Cancer is a condition where cells in a specific part of the body grow and reproduce uncontrollably. The cancerous cells can invade and destroy surrounding healthy tissue, including organs.
Cancer sometimes begins in one part of the body before spreading to other areas. This process is known as metastasis.
1 in 2 people will develop some form of cancer during their lifetime. In the UK, the 4 most common types of cancer are:
There are more than 200 different types of cancer, and each is diagnosed and treated in a particular way. You can find links on this page to information about other types of cancer.
Get the flu vaccine
Flu can be very serious if you have cancer. Ask for your free flu jab at:
- your GP surgery
- a local pharmacy that has a flu vaccine service
Your care team will talk to you about the benefits and risks of starting or continuing cancer treatment at the moment.
Get advice about coronavirus and cancer:
Spotting signs of cancer
Changes to your body's normal processes or unusual, unexplained symptoms can sometimes be an early sign of cancer.
Symptoms that need to be checked by a doctor include:
- a lump that suddenly appears on your body
- unexplained bleeding
- changes to your bowel habits
But in many cases your symptoms will not be related to cancer and will be caused by other, non-cancerous health conditions.
Read more about the signs and symptoms of cancer.
It's important to get help from a GP if you have symptoms that you're worried about.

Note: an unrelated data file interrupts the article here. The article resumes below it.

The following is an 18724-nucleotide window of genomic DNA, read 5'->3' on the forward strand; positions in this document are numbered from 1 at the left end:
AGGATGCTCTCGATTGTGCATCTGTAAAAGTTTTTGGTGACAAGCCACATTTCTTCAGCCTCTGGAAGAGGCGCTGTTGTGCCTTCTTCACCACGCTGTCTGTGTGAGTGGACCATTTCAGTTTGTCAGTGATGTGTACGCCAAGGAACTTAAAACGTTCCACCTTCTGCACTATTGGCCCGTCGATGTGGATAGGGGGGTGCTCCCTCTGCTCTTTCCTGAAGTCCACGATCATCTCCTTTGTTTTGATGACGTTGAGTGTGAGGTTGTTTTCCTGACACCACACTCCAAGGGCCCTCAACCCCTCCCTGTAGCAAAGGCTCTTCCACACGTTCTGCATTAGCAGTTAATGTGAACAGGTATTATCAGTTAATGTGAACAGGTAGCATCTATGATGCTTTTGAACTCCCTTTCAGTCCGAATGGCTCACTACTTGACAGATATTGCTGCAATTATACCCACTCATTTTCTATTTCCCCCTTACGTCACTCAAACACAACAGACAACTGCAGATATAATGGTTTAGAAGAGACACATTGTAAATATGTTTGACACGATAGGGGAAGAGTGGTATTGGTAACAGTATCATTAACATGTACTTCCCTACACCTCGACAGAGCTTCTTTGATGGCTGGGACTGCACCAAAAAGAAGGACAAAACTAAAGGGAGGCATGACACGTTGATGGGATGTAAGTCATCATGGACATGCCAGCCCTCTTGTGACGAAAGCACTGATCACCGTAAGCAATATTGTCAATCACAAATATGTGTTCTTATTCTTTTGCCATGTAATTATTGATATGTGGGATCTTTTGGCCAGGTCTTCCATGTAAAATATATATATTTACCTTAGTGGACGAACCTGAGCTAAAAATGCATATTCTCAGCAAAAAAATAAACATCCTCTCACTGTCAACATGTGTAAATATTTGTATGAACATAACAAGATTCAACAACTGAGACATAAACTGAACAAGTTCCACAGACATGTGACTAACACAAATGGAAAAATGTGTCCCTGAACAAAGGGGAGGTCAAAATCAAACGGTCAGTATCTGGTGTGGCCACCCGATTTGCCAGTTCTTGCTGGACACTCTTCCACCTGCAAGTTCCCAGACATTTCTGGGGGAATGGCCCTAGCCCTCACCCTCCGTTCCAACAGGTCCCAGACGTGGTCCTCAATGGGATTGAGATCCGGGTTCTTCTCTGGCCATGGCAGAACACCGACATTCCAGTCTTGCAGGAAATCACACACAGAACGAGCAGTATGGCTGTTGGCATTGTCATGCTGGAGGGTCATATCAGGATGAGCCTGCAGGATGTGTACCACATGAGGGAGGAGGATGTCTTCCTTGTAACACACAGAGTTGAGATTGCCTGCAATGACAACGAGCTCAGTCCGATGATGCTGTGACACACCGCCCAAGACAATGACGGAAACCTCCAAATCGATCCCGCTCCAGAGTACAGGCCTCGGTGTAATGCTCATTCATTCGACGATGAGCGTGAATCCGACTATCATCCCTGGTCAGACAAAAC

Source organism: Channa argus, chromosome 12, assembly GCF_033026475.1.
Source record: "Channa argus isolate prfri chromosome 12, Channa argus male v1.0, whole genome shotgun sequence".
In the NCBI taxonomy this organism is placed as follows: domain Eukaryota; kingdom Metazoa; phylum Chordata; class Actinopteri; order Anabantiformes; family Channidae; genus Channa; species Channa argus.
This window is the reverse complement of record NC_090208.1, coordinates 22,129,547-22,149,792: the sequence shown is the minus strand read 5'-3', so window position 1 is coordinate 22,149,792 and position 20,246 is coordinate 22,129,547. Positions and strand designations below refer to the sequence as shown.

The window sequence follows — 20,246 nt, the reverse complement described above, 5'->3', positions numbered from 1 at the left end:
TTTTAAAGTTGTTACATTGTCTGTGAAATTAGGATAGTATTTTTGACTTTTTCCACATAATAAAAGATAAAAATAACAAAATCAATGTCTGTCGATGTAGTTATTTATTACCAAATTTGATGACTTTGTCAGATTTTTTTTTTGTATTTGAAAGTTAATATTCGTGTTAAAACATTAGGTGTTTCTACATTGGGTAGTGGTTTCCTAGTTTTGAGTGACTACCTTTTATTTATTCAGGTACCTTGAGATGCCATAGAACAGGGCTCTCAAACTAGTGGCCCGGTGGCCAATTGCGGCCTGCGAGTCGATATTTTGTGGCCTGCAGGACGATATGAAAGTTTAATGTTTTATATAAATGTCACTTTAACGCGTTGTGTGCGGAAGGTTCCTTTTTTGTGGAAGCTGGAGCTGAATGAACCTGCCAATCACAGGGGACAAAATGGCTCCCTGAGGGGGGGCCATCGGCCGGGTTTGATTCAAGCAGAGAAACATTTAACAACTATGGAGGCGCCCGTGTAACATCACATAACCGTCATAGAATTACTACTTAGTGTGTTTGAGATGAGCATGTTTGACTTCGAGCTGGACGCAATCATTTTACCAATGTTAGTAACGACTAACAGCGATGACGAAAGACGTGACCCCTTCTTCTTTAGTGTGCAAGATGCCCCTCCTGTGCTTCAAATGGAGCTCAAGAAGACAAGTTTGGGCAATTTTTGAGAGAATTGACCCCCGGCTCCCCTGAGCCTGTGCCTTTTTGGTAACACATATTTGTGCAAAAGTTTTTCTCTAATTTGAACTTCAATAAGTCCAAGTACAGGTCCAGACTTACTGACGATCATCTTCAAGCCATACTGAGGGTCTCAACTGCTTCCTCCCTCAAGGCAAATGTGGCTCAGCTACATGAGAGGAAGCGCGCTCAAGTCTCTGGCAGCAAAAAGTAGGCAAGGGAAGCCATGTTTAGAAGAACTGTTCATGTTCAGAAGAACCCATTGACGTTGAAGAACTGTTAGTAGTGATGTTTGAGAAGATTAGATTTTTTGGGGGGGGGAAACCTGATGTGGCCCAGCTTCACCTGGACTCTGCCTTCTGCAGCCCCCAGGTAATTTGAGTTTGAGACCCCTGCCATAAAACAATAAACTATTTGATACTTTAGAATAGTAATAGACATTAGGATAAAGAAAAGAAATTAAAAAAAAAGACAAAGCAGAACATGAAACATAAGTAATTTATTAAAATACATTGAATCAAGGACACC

Reducing your risk of cancer
Making some simple changes to your lifestyle can significantly reduce your risk of developing cancer.
The Macmillan Cancer Support website has more information about how a healthy lifestyle can help reduce your chances of developing cancer.
Surgery is the first treatment to try for most types of cancer, as solid tumours can usually be surgically removed.
2 other commonly used treatment methods are:
- chemotherapy – powerful cancer-killing medicines
- radiotherapy – the controlled use of high-energy X-rays
Accurately diagnosing cancer can take weeks or months. As cancer often develops slowly over several years, waiting for a few weeks will not usually impact on the effectiveness of treatment.
The National Institute for Health and Care Excellence (NICE) has produced referral guidelines for suspected cancer.
You should not have to wait more than 2 weeks to see a specialist if your GP suspects you have cancer and urgently refers you.
In cases where cancer has been confirmed, you should not have to wait more than 31 days from the decision to treat to the start of treatment.
Other cancer pages
The Health A-Z covers many different types of cancer:
Social care and support guide
- need help with day-to-day living because of illness or disability
- care for someone regularly because they're ill, elderly or disabled – including family members
Our guide to care and support explains your options and where you can get support.